Richard Epstein, "Forget the Envy Principle"
This past week JPMorgan Chase turned a nifty $11.7 billion profit, virtually all of it from its investment and trading divisions. In calmer times that news would have been greeted with pleasure by people who didn't get a dime in payouts. They would realize that large profits and high salaries for banks and bankers make life better all round.
On the public side, those profits generate additional tax revenues. On the private side, what remains allows firms and individuals to save and consume in ways that prop up the rest of the economy. By getting richer, successful people make others richer, not poorer. So everyone is made better off and no one is made worse off. What's not to like?
Plenty it turns out if, like the president of the U.S., you cling to the envy principle, which holds that I am worse off solely because you have become better off. The remedy for this purported malady is a raft of special taxes on the profits of the banks and the bonuses to the executives who turned things around, all on the misguided theory that there's only a dime's worth of difference between a successful entrepreneur and a common thief.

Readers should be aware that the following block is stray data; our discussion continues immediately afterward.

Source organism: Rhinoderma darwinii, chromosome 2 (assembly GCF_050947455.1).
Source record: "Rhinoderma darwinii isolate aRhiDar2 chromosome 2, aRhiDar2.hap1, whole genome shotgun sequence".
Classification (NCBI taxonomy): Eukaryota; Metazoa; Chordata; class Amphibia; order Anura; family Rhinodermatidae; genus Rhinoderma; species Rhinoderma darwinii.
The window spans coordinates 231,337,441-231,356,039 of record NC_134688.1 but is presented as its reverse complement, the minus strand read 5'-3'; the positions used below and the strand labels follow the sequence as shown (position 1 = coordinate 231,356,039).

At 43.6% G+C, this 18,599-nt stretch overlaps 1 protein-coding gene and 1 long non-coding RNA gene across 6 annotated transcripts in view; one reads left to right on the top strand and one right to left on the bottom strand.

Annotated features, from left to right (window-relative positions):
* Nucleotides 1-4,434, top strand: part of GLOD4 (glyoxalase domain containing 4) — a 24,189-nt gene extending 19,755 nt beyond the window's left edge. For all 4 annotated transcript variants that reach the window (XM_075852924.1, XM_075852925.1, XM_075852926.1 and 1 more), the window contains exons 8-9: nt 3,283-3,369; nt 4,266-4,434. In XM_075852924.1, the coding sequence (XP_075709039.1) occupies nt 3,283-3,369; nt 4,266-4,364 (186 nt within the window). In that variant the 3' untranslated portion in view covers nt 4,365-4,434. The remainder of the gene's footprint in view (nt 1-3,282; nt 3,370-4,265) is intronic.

Yet there is little sense in this self-righteous political adventurism whose likely consequence is to undermine the very financial institutions on which a sustainable recovery depends. But Obama thinks otherwise when he excoriates the bankers for believing "That by some twisted logic it is more appropriate for the American people to bear the cost of the bailout rather than the industry that benefited from it, even though these executives are out there giving themselves huge bonuses."